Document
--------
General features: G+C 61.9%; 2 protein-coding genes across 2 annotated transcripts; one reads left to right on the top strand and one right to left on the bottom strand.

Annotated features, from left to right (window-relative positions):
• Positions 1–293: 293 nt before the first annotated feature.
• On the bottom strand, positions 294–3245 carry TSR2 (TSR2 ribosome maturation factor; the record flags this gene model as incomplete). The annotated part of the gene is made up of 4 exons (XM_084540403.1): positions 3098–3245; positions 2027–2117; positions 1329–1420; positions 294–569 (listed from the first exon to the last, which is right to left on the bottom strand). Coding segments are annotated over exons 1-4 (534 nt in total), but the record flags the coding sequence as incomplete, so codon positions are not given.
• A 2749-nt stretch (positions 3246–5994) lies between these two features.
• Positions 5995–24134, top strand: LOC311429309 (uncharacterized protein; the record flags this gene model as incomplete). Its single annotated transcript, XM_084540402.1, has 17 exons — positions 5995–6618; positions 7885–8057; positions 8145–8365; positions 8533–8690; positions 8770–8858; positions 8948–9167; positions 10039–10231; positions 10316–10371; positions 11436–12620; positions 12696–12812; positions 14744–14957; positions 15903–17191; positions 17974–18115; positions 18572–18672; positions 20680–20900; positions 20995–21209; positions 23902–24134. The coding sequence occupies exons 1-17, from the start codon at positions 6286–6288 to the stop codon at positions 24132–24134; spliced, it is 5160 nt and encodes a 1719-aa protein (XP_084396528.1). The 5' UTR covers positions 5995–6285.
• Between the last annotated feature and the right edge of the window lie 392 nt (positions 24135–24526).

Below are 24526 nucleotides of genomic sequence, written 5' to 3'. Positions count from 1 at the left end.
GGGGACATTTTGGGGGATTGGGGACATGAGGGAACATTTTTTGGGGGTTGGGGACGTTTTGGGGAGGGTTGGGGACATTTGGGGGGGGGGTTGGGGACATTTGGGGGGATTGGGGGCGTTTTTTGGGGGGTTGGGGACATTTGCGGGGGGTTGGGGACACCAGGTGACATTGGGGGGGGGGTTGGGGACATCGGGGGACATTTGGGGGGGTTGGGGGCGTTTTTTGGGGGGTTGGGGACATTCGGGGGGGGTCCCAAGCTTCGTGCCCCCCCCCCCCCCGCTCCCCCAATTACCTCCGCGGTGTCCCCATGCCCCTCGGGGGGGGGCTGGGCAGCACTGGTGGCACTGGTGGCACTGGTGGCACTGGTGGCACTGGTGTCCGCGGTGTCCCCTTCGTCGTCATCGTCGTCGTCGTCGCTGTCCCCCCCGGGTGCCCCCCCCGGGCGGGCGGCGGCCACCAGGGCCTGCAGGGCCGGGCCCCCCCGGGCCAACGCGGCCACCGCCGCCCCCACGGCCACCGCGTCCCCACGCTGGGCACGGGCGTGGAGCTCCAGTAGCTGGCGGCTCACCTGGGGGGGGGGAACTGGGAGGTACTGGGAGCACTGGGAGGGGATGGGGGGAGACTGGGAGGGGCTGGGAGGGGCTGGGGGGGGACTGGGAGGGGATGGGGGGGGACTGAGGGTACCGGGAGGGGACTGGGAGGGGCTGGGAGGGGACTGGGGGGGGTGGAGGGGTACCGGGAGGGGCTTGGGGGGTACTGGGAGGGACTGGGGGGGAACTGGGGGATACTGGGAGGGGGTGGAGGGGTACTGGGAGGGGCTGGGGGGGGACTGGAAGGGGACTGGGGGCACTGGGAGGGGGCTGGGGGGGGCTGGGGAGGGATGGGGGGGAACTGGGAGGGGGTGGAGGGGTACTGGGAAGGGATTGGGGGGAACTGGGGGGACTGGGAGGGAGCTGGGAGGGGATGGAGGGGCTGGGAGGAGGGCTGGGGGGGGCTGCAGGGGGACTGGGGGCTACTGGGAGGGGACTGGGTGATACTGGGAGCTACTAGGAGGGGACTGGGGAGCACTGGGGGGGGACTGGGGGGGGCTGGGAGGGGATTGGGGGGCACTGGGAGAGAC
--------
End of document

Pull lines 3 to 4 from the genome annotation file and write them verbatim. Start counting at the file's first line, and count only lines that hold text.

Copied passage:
• Positions 1–293: 293 nt before the first annotated feature.
• On the bottom strand, positions 294–3245 carry TSR2 (TSR2 ribosome maturation factor; the record flags this gene model as incomplete). The annotated part of the gene is made up of 4 exons (XM_084540403.1): positions 3098–3245; positions 2027–2117; positions 1329–1420; positions 294–569 (listed from the first exon to the last, which is right to left on the bottom strand). Coding segments are annotated over exons 1-4 (534 nt in total), but the record flags the coding sequence as incomplete, so codon positions are not given.